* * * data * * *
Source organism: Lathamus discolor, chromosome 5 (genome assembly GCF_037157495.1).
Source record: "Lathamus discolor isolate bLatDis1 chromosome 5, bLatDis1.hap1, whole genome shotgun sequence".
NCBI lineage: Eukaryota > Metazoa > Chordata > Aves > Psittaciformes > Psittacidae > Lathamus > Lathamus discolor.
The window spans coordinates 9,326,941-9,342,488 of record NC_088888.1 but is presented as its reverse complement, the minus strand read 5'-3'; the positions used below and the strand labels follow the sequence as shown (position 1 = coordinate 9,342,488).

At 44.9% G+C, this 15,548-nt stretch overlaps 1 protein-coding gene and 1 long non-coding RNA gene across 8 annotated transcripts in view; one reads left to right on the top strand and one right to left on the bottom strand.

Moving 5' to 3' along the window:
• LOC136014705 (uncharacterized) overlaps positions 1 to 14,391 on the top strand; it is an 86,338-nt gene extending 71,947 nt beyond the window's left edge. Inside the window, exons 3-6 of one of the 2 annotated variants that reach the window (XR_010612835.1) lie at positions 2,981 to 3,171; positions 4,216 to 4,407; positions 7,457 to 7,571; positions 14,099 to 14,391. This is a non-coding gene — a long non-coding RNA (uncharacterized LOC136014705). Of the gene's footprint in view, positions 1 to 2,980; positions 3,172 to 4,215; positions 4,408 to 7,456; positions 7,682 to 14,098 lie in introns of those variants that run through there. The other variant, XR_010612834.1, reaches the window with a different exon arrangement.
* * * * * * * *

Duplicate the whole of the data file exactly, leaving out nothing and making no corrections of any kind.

Source organism: Lathamus discolor, chromosome 5 (genome assembly GCF_037157495.1).
Source record: "Lathamus discolor isolate bLatDis1 chromosome 5, bLatDis1.hap1, whole genome shotgun sequence".
NCBI lineage: Eukaryota > Metazoa > Chordata > Aves > Psittaciformes > Psittacidae > Lathamus > Lathamus discolor.
The window spans coordinates 9,326,941-9,342,488 of record NC_088888.1 but is presented as its reverse complement, the minus strand read 5'-3'; the positions used below and the strand labels follow the sequence as shown (position 1 = coordinate 9,342,488).

At 44.9% G+C, this 15,548-nt stretch overlaps 1 protein-coding gene and 1 long non-coding RNA gene across 8 annotated transcripts in view; one reads left to right on the top strand and one right to left on the bottom strand.

Moving 5' to 3' along the window:
• LOC136014705 (uncharacterized) overlaps positions 1 to 14,391 on the top strand; it is an 86,338-nt gene extending 71,947 nt beyond the window's left edge. Inside the window, exons 3-6 of one of the 2 annotated variants that reach the window (XR_010612835.1) lie at positions 2,981 to 3,171; positions 4,216 to 4,407; positions 7,457 to 7,571; positions 14,099 to 14,391. This is a non-coding gene — a long non-coding RNA (uncharacterized LOC136014705). Of the gene's footprint in view, positions 1 to 2,980; positions 3,172 to 4,215; positions 4,408 to 7,456; positions 7,682 to 14,098 lie in introns of those variants that run through there. The other variant, XR_010612834.1, reaches the window with a different exon arrangement.